November 4, 2015
Bike travel can be cheap once you have a good bike, panniers, and camping gear. If you don’t, be ready to invest some cash in quality gear, provided you don’t want to spend your first tour fixing broken spokes, replacing flats, and making ibuprofen part of your regular diet.
For Jocelyn Munoz, a University of California, Santa Cruz student, five flat tires in one day didn’t snuff out her enthusiasm for her Santa Cruz-to-Los Angeles ride, but it did convince her she needed something more road-worthy than her vintage, ten-speed Schwinn. But as a cash-strapped college student, living on financial aid and what she made as a trip leader for UCSC’s recreation department, a new touring bike wasn’t in the cards.
In an effort to give young bike enthusiasts like Jocelyn more opportunities for leadership roles and to ease the leap from campus commuting to serious bike travel, a few Adventure Cycling members suggested starting a scholarship fund. Generous members and corporate sponsors stepped forward and in 2014, we welcomed applications for the first Young Adult Bike Travel Scholarship. Ten applications rolled in the first year. By 2015 it swelled to fifty-two applicants including Jocelyn’s.
“Adventure outings were unheard of throughout my childhood,” said Jocelyn. While her parents each worked two jobs, she took care of her brothers at home. There wasn’t time or money for camping trips or bike adventures.
A college backpacking trip through Big Sur ignited Jocelyn’s passion for outdoor adventure. To fan the flames, she changed her major to plant sciences and left her job at Macy’s to work for UCSC's recreation department. Now Jocelyn is making up for lost time by leading outdoor trips for the UC Santa Cruz’s outdoor recreation department and Youth in Wilderness.
“One of my greatest passions is working in outdoor education, and I hope to continue this work after college. It’s true that working in outdoor education won’t make you a millionaire, but it will give you a million dollar smile!”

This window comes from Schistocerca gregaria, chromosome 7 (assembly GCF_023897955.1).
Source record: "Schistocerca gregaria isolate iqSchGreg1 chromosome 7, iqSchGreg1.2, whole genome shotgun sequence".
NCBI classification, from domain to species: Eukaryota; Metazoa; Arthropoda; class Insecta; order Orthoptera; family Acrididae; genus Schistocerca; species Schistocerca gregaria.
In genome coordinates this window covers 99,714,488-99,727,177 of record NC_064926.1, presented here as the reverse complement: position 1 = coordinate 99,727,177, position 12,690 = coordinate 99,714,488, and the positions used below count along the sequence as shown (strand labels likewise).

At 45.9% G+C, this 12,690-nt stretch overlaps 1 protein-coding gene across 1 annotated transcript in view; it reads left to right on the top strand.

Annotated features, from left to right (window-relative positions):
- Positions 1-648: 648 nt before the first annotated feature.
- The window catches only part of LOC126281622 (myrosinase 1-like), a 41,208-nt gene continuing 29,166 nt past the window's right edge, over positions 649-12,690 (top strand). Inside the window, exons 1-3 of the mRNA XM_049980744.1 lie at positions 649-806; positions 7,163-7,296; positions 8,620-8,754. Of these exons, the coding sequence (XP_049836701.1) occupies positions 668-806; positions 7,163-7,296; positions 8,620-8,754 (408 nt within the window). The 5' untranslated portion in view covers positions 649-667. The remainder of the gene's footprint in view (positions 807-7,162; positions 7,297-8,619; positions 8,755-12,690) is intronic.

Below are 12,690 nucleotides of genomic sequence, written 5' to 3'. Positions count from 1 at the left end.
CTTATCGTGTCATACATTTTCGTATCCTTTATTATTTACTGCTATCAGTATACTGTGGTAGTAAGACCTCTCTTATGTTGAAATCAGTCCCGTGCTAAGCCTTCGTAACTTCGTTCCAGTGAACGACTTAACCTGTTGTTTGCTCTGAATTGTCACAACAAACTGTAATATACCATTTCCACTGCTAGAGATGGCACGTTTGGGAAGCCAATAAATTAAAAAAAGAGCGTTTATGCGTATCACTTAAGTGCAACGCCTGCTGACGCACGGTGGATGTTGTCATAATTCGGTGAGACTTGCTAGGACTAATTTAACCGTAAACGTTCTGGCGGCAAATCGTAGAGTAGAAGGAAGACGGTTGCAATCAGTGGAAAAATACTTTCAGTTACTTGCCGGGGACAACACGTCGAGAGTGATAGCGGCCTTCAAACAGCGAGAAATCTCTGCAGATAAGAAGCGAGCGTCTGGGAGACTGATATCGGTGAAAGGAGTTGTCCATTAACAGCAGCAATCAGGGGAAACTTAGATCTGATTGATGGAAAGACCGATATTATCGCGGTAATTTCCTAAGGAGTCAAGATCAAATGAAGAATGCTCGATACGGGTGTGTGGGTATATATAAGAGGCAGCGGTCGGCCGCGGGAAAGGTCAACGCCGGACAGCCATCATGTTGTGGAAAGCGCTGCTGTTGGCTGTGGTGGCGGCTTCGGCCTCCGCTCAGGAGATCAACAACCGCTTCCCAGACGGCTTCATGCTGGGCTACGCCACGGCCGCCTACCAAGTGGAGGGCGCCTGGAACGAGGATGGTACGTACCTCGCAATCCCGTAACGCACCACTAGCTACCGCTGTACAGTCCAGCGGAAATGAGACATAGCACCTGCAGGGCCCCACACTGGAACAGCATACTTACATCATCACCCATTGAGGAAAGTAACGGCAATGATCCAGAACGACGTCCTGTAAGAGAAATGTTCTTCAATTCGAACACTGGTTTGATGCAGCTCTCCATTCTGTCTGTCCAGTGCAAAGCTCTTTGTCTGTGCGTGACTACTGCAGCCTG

“And my work with the Youth in Wilderness program is the most satisfying to me because I get to work with "at-risk" high school students who mirror the life I lived before college,” said Jocelyn.
What three words best describe your touring experience?
Adventure is real.
How would you describe the group you cycled with?
The group was really dynamic. Everyone was unique and had there own "story" or reason for being there. Since I arrived two days early, I spent time with Grace, Tom, Noreen, and Mike. I had great interactions with all of them! Noreen saved me from the rain the first night and I was SUPER grateful! We talked a lot about her touring adventures and Washington, since I might want to move there one day!
Grace was my "guardian" for the week. She ended up taking my gear and bike back home with her because she lives in San Francisco, and I live somewhat close in Santa Cruz. I met up with her again in June and I met her little dogs and her very nice mountain bikes!
I also spent some time with Nancy. She was a low key, really sweet lady! Everyone was just so special in there own way. It was a great group!
What is something you learned about yourself on the trip?
I'm not sure if I "learned" something new about myself, but it was reassuring to see I could travel on my own, which doesn't really sound like a big deal, but it's a good skill to have. As a recreation leader, I have to be able to think fast, especially when things don't go as planned. So things like the weather and unpredictable circumstances can really change the course of a trip. It's easier to handle those things when it’s just you on the trip, but caring for a group of ten students can be challenging.
Putting myself in new situations where I have to think on my feet isn't the most fun, but it is a really good skill.
Here's a story: